Nick's on vocals (ably assisted by Elkie and Freya) with Simon on guitar, Nigel on bass and Bob on drums, and we're playing at what Nick cheerily described as 'a big piss-up for staff and parents'. From what I saw this certainly seemed to be an apt description, with many people in fancy dress and an atmosphere of genial jollity all round. We had a small room (complete with pool table) to change in before have a meal prior to our first set starting at half past nine. I had Quorn Chilli (as did Bob, a fellow vegetarian) and heroically resisted having too many profiteroles as mentioned above. I had a couple of bottles of lager but that was all, honest.
We begin with 'Jumpin' Jack Flash' followed by 'I Saw Her Standing There' - we're playing well, people are up dancing already and it's going to be a great night.
In the interval I go outside in search of the gents toilet - they're refurbishing the ones in the building and I'd previously walked what felt like about half a mile to find some, but had been assured that there were some much nearer just outside the back door. I eventually found it just around the corner, as I was walking back I felt tired suddenly, weary even. Come on Leigh, two gigs in a row and you're already knackered? Dreadful!
As our second set progressed I felt more and more tired, and was developing a particularly nasty stomach ache. I tried to ignore it but it wouldn't go away, in fact it got worse. I burped suddenly - ooh, that didn't feel too good. This is getting bad. Very bad. Meanwhile the gig is going well, very well, and I'm concentrating on playing but it feel as though my stomach is swelling up and I'm getting very worried. As Bob and Simon start our last number 'All Right Now' I have to sit down, much to the consternation of Nigel who wonders what's wrong, I tell him I'm ok even though I'm not and I'm hoping that there won't be an encore even though I know that there will...
After 'Born To Be Wild' I put my guitar down and stood for a few seconds. No, it's no good, I'm going to be sick. Bugger. I try to walk calmly out towards the back door but know that I'm walking quicker and quicker until in the end I'm trying not to run, as I get outside I'm definitely running and I make it to the toilet praying that there's no one in there... there isn't. There is a God.
After what feels like an eternity in hell with Satan and all his little wizards I step back outside. I was sick. Very sick. Very very sick. I feel terrible. As I walk back towards the venue, there are three loud well-to-do sounding men outside having a smoke. As I get nearer I hear one of them recounting with much hilarity how he'd kicked a horse in it's ribs 'hundreds of times, you should have seen the bruises'. His friends threw their ugly heads back in distorted laughter. I wish I'd been sick on them.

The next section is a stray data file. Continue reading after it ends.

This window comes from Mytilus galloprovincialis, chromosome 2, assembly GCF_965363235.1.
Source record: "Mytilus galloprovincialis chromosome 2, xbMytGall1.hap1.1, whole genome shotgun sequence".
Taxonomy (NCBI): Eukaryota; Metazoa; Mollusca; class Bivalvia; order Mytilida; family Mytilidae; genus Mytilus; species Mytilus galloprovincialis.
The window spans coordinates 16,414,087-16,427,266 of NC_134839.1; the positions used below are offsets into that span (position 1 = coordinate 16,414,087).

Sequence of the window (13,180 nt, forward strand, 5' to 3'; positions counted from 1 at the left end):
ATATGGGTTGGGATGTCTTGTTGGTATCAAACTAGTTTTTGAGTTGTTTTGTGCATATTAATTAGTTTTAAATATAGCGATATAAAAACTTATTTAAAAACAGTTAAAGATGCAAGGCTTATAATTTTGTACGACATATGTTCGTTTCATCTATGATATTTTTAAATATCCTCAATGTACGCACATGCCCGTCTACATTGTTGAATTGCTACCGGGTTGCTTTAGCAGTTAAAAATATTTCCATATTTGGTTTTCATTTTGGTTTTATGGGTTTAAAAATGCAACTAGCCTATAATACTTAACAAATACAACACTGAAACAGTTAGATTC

When I woke up the next morning I felt as though I'd done 10 rounds with Mike Tyson in his prime. My head hurt, my throat was raw and my stomach and sides ached. I've got a gig in a few hours, an afternoon show with The Rikardo Brothers at The Unicorn in Abbots Langley. How am I going to do that?
I stumbled downstairs - Shirley asks me how I feel. Well not too good but I'm on my feet. I ask her what she thinks I can eat, she suggests toast and I manage a few mouthfuls but don't feel like much more so just stick with water. Maybe I'll feel better after a shower?
I wake up to Shirley knocking on the bedroom door - it's half past twelve, I've got to get going. I'd sat on the bed and fell asleep. Oh well, I must have needed it.
The Unicorn is a nice little pub - I'd been past it many times as CBB saxman Richard used to live near there, but had never been in it before. We're playing in the corner by the fireplace (there's an impressive fire burning as we arrive, which Scott the guv'nor puts out with remarkable efficiency) and we set up quickly and easily. I feel better than I thought I would but still don't feel like doing much other than sipping lemonade and waiting for showtime. We began playing just as The Carling Cup Final started and finished our third set a few minutes after the penalty shootout. It was a good gig - Liverpool won and so did we. The way I was feeling I wouldn't have predicted either.

By the time I got home I could bearly remember the show. I said hello to Shirley, put my guitar away, and went straight to bed.

No comments: